The Place de la Comédie is the main square in Montpellier. Here is the Opera and the fountain of the 3 Graces. You get to the Esplanada Charles de Gaulle and the Corum. The shopping centre at the end of the square is the liveliest in town.
We found this botanical garden just minutes from the city center. I can't say it's very well preserved but if what we want is a place of rest it's a good place to take a walk. This botanical garden was created in 1593 by Henry IV. It allowed medical students to become familiar with medicinal plants. Today courses and seminars are held on botany.
Henri de Lunaret Zoo is an ideal alternative for an afternoon stroll and bring our children. There's an indoor area dedicated to the Amazon Rainforest with vegetation and animals that try to recreate it. The rest of the zoo is formed by winding roads and wooded areas that separate animals from each other. A highlight is the great vegetation and the animals that aren't next to each other. As a curiosity I attached a video of one of the Anteaters ...
I hadn't expected to see the Arc de Triomphe here! During an official tour of the city, with a guide from the tourist office, we went to admire the view from the top of the building and end the trip in style.
The Fabre Museum (Musée Fabre) is the leading art museum in the French city of Montpellier. The museum was founded by François-Xavier Fabre, a local painter, in 1825, and was opened to the public three years later, in 1828. It is currently undergoing a major refurbishment involving a cost of 61.2 million euros. It is one of the highlights of Montpellier, close to the Place de la Comédie in the historical center. An annex to the museum, the "Pavillon du musée Fabre" ("Fabre Museum Pavilion") is open in a pavilion at the Esplanade.
The Cathedral of Saint Pierre in the city of Montpellier is particularly impressive - it looks like something out of Harry Potter! This Gothic-style monument is the largest of its kind in the city, as well as being the largest church in the region of Languedoc-Roussillon. It was built in 1536, on the site of an old monastery chapel. The entrance is particularly impressive, with a massive, welcoming porch, with two pillars and a huge arch. These decorative elements are original, dating back to the 14th century. Highly recommended.
This park is located in the historical centre of Montpellier. Here you can see some great monuments, like the aqueduct, the statue of Louis XIV, and the water tower. Here you can see people going jogging, others eating quietly, and older people enjoying a break. It is also very nice at night, and sometimes they have crazy music nights.
The Musée Atger (Montpellier) is located in the buildings of the oldest medical faculty in France. Here you'll find a collection of nearly 1000 drawings, from the Renaissance to the nineteenth century. Part of the collection was donated by Roger Atger, and you can admire masterpieces by painters like Caravaggio and Charles Le Brun.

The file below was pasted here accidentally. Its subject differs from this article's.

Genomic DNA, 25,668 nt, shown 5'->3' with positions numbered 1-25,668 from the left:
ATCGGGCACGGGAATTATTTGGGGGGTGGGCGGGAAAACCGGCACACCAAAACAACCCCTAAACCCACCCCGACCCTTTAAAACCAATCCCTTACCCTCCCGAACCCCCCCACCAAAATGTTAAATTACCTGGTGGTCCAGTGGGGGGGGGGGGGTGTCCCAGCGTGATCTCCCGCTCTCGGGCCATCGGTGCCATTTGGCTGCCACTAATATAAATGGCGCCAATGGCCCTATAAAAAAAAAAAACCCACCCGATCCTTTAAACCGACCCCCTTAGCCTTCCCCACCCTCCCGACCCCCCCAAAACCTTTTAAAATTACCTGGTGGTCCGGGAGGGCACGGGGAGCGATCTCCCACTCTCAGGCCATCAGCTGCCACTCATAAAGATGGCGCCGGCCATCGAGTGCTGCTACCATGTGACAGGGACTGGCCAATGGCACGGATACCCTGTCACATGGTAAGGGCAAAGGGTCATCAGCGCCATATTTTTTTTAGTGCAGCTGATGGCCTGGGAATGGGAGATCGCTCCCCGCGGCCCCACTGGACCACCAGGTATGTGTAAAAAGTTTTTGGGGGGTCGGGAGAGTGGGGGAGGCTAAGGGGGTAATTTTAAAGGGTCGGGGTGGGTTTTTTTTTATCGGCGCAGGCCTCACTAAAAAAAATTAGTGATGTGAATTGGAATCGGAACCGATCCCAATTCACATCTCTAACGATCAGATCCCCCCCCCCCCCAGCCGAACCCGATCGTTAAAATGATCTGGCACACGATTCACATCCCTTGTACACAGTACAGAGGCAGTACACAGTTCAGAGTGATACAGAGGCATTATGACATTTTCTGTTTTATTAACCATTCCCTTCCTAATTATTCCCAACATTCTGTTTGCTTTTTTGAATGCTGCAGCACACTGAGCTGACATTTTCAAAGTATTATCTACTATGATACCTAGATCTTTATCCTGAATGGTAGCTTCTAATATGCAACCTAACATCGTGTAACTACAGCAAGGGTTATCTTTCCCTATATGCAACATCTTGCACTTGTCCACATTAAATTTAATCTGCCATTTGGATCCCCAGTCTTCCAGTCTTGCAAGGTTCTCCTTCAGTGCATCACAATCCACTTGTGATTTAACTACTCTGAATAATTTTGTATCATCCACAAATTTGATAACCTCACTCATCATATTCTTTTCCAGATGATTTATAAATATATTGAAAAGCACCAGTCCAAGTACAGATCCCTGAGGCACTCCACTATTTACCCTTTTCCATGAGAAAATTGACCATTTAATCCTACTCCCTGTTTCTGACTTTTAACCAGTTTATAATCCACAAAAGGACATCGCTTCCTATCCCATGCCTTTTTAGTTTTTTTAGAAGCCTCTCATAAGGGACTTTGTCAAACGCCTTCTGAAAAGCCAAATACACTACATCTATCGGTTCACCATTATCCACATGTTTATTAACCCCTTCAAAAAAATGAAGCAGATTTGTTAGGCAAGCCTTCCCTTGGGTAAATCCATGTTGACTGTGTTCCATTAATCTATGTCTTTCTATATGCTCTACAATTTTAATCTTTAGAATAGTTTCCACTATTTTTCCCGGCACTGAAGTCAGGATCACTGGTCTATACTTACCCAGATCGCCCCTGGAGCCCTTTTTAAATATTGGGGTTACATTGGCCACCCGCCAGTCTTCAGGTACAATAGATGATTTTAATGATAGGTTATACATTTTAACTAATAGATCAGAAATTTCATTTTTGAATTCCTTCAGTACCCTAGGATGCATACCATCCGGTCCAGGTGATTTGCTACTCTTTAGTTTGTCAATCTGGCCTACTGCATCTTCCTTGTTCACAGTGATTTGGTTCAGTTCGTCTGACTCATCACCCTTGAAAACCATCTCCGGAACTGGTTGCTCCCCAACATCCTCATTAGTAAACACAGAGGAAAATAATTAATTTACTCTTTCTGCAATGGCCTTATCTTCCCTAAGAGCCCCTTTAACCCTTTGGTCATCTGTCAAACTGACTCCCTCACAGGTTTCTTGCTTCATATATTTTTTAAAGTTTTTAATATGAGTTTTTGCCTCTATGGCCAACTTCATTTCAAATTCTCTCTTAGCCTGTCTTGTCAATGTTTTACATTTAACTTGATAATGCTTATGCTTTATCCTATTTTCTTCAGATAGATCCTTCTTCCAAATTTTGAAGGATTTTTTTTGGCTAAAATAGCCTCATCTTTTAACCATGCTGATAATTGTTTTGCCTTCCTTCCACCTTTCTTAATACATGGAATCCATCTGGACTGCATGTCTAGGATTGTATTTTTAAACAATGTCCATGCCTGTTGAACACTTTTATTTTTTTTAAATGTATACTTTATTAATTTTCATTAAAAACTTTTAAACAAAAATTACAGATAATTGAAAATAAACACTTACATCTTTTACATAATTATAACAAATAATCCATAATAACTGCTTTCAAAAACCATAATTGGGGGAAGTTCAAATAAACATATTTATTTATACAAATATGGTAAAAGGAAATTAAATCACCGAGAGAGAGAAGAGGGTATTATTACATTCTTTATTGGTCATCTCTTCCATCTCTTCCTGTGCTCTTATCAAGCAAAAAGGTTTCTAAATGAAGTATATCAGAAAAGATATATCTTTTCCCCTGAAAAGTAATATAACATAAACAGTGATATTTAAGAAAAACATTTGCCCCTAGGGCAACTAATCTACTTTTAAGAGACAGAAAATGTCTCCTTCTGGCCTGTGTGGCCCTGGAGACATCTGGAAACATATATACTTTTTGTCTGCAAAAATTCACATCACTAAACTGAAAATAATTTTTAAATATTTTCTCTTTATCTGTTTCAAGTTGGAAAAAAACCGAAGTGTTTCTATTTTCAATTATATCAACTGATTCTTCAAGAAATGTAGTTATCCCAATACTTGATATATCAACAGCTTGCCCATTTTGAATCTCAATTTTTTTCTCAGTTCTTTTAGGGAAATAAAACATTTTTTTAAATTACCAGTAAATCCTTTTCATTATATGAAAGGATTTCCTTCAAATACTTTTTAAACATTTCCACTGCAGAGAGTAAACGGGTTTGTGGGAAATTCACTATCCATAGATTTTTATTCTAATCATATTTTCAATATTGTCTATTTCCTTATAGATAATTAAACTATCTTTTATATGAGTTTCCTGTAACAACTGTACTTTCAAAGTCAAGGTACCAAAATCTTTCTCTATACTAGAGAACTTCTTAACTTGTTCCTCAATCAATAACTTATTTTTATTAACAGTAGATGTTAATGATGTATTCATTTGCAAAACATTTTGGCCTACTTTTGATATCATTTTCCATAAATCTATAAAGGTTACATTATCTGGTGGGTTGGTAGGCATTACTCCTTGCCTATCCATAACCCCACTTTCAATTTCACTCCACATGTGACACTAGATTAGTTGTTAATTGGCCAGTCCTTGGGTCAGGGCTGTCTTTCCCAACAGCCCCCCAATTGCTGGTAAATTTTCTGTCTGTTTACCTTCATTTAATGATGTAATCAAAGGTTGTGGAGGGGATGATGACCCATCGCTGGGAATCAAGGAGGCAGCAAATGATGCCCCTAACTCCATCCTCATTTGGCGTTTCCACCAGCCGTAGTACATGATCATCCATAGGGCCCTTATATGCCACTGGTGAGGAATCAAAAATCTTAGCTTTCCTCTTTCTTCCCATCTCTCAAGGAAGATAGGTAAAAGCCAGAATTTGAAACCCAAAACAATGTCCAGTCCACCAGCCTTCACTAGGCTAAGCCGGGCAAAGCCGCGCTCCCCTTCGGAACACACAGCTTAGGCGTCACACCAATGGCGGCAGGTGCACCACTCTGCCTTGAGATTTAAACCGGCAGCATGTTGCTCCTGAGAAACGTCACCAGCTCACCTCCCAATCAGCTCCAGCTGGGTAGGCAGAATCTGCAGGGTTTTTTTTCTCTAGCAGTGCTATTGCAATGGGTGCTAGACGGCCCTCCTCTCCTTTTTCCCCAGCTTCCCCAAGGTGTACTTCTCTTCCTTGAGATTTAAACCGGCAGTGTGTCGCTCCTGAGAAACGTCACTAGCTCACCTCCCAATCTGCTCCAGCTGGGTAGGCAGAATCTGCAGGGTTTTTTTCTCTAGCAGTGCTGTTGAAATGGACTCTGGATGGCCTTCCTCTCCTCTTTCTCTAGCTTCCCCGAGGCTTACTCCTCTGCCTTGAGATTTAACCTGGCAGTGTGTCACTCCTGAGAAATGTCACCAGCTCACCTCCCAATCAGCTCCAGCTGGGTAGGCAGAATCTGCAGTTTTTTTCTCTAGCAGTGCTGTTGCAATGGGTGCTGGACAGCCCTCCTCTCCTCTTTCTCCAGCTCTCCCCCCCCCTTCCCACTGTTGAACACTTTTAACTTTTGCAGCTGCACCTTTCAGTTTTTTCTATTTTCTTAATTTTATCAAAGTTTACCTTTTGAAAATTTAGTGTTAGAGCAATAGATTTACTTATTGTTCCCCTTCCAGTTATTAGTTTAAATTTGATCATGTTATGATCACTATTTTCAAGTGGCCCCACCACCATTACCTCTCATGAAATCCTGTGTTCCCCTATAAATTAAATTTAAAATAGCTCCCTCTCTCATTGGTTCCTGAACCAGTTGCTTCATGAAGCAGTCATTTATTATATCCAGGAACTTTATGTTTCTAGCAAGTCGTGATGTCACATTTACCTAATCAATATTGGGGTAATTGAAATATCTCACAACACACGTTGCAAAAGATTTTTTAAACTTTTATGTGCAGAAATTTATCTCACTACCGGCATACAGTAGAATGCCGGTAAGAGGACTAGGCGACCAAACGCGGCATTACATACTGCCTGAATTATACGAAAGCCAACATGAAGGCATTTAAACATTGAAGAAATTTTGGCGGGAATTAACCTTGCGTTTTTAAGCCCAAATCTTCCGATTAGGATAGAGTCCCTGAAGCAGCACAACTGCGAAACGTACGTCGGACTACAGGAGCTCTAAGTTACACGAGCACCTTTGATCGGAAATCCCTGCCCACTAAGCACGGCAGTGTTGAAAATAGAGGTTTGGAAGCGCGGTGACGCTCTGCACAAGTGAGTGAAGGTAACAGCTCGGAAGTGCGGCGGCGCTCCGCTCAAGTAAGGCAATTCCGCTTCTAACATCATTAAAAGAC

Built in 1740, in the heart of Montpellier, this tower is an unusual monument that has been restored several times. It has been used as an astronomy observatory, and even held the first telegraph for the cities of southern France. Today, you can find an impressive terrace in the cozy courtyard, with a bar and restaurant far from the crowded city.
The Musée du Vieux Montpellier features portraits from the eighteenth century. There's a room dedicated to the French Revolution, containing documents from that time, and the second floor is dedicated to the life of a family in nineteenth-century Montpellier, with kitchen utensils, furniture, clothing and books. It's open Tuesday to Saturday from 9.30 to 12 and again from 13.30 to 17.00.
The historical centre of Montpellier is completely filled with narrow streets, and really charming, little places. But here's one that stands out - a wonderful, little street leading to one of the oldest and most original bars in the city. We really appreciated the serenity and wonderful architecture. Be sure to visit!
Architecturally, it's a mixture of seventeenth and eighteenth century construction techniques. It stands on a quiet street in Montpellier, and has a remarkable courtyard. But the real treasure is its enormous, perfectly calm garden. You can enjoy the perfectly trimmed hedges and the lovely sculptures set among the green trees.
There is a wealth of stuff to do in Montpellier, starting with a visit to its historic town center. Here you can see medieval streets and private mansions which are so beautiful that they are sure to have a profound effect on you. You can't miss out on Montpellier attractions like the Fabre Museum, which is named after the painter FX Fabre and houses works from the Baroque to Realist period and later: Nicolas Poussin, Rubens, Zurbarn, Delacroix, etc.
The University of Montpellier, one of the oldest of the French Republic, is another of the places to visit in Montpellier for its history. It was founded in 1220 by Cardinal Conrad and confirmed by Pope Nicholas IV in 1289. The university was suppressed during the French Revolution and revived in 1896. With such a rich history, it's no surprise that so many tourists consider it one of the top attractions in Montpellier.
The Aqueduct of San Clemente, another of the top things to see in Montpellier, dates back to the seventeenth century and runs through the district of Les Arceaux. It was formerly used to bring water to the city. And if you're still not sure of what to do in Montpellier, check out beautiful places like Comdie Square, the Arc de Triomphe, and the Cathedral of San Pedro.
To get an even better idea of the best Montpellier activities, look at the Minube community's recommendations for things to do in Montpellier.